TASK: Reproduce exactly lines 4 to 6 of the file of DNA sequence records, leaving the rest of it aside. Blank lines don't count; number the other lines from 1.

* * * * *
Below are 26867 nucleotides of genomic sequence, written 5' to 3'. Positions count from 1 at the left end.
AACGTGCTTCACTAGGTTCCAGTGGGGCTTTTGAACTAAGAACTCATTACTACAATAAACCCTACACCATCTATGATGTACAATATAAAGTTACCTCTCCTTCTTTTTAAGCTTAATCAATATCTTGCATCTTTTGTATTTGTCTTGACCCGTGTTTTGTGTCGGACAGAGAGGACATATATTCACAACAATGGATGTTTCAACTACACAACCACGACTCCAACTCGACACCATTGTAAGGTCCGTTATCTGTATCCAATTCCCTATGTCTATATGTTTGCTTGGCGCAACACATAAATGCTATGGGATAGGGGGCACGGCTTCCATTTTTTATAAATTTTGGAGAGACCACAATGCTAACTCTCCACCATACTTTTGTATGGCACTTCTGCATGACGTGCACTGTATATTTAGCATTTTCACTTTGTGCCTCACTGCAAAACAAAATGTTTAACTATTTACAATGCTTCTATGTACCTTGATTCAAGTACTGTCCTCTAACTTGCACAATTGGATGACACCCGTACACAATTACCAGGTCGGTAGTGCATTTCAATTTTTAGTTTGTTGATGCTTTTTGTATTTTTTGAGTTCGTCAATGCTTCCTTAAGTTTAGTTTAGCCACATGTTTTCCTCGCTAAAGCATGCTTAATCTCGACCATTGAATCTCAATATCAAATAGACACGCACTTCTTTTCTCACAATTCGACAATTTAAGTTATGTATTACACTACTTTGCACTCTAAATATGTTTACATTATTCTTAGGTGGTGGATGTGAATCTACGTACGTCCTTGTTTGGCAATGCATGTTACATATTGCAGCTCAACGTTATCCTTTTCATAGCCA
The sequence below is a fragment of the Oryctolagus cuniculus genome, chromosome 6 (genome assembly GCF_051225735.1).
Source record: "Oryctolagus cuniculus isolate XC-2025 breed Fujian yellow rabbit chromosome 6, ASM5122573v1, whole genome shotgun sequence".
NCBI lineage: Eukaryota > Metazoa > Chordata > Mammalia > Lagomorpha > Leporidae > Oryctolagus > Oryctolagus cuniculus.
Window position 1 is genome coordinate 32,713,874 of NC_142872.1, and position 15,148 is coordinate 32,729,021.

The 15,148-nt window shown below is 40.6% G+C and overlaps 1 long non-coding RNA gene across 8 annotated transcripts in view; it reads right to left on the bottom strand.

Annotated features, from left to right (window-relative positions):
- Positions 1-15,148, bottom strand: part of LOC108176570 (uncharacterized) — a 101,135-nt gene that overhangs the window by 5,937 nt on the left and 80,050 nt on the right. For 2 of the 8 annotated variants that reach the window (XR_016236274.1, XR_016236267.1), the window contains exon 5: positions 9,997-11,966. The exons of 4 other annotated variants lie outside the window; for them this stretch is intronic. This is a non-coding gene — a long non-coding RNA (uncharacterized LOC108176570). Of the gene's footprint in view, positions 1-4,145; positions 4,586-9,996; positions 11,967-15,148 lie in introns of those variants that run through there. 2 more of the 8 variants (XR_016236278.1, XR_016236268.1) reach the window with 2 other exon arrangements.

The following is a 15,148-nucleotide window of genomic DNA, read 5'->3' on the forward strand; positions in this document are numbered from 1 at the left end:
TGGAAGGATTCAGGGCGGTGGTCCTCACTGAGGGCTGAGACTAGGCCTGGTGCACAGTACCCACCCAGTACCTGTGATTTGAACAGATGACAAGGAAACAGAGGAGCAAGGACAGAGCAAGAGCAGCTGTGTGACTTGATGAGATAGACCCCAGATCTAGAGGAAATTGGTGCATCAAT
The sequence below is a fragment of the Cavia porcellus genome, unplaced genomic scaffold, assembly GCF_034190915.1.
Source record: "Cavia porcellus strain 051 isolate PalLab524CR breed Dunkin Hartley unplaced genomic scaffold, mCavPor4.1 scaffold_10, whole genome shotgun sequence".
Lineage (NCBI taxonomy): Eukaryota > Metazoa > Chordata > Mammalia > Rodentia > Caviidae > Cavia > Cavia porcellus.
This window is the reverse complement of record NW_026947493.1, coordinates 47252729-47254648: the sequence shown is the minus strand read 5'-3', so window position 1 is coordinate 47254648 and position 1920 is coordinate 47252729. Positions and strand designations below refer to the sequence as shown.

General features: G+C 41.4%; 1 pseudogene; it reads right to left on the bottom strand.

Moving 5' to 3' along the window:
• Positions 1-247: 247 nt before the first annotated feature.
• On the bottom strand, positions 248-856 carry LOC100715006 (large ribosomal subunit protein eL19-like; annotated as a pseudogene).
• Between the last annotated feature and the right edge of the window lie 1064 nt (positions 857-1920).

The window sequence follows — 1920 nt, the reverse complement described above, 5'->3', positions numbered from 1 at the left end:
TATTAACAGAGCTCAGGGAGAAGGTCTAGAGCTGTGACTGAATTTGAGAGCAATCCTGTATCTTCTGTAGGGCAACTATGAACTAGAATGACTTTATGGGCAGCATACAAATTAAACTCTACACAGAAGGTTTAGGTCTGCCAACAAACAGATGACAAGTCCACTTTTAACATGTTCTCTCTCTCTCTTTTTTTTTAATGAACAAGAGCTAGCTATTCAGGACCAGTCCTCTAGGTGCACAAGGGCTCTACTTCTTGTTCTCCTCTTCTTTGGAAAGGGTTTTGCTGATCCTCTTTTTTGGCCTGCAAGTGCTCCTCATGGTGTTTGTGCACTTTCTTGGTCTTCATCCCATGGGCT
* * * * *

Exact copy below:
Source record: "Oryctolagus cuniculus isolate XC-2025 breed Fujian yellow rabbit chromosome 6, ASM5122573v1, whole genome shotgun sequence".
NCBI lineage: Eukaryota > Metazoa > Chordata > Mammalia > Lagomorpha > Leporidae > Oryctolagus > Oryctolagus cuniculus.
Window position 1 is genome coordinate 32,713,874 of NC_142872.1, and position 15,148 is coordinate 32,729,021.